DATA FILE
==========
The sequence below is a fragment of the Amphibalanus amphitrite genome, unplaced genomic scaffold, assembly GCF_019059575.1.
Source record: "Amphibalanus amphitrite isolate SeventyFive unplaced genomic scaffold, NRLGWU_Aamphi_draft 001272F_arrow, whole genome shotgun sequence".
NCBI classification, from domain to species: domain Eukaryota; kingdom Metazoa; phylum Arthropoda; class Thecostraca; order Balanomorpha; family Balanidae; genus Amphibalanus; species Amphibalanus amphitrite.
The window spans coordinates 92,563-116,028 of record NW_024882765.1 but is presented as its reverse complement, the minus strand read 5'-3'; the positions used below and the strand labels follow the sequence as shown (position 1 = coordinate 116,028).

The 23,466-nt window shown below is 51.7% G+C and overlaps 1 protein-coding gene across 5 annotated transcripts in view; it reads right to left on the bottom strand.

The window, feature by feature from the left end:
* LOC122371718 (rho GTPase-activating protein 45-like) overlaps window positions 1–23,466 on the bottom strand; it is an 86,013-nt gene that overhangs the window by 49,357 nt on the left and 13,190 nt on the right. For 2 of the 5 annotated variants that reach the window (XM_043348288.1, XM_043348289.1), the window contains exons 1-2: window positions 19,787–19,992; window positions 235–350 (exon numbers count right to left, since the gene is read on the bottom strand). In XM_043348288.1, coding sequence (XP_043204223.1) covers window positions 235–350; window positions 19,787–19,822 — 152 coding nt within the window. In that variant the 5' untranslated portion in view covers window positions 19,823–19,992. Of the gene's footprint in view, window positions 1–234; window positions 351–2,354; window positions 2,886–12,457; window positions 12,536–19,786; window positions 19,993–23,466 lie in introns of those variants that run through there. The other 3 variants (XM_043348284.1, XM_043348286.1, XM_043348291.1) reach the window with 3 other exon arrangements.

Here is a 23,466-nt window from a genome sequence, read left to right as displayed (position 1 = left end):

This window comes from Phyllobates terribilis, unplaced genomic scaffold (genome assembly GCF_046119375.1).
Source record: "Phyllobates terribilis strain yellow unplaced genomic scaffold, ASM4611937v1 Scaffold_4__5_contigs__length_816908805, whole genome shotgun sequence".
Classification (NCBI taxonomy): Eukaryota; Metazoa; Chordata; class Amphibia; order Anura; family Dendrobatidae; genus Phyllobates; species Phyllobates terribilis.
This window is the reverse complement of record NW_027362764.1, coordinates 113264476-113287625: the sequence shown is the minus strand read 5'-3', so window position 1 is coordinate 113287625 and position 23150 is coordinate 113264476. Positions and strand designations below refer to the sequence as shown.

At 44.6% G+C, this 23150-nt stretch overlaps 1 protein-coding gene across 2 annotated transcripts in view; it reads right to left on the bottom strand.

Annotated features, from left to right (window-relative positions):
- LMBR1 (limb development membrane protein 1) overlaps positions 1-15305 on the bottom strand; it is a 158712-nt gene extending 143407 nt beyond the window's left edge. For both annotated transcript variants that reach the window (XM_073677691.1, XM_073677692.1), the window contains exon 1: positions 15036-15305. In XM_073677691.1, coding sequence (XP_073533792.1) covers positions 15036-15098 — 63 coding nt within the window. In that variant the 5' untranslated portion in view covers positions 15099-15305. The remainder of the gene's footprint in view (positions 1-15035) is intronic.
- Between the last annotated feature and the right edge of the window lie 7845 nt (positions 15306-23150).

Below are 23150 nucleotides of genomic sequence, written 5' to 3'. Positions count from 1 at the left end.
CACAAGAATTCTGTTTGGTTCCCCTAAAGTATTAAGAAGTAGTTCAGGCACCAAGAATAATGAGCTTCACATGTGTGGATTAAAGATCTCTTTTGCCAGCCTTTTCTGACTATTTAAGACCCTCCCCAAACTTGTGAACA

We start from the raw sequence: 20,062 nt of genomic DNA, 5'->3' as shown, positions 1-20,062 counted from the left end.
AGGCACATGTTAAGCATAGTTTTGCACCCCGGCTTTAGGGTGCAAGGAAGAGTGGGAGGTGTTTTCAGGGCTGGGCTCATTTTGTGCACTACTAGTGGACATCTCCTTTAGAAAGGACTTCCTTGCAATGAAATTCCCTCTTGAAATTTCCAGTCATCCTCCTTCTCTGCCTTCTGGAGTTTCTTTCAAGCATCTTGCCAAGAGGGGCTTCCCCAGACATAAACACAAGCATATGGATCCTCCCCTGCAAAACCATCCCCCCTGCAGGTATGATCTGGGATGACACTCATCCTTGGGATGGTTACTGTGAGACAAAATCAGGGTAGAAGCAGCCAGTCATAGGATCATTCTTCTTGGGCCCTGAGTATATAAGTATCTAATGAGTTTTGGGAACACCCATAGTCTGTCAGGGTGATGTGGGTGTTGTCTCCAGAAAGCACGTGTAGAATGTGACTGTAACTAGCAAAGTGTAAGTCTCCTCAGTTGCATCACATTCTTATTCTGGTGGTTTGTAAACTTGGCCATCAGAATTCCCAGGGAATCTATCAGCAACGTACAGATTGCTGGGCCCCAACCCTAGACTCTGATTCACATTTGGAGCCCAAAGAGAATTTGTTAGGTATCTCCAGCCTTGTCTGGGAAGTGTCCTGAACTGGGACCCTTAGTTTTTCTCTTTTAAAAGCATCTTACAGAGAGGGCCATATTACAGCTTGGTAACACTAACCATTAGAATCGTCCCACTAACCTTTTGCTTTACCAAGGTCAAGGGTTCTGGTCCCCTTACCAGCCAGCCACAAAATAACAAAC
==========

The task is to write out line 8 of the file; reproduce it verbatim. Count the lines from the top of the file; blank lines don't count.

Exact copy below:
Here is a 23,466-nt window from a genome sequence, read left to right as displayed (position 1 = left end):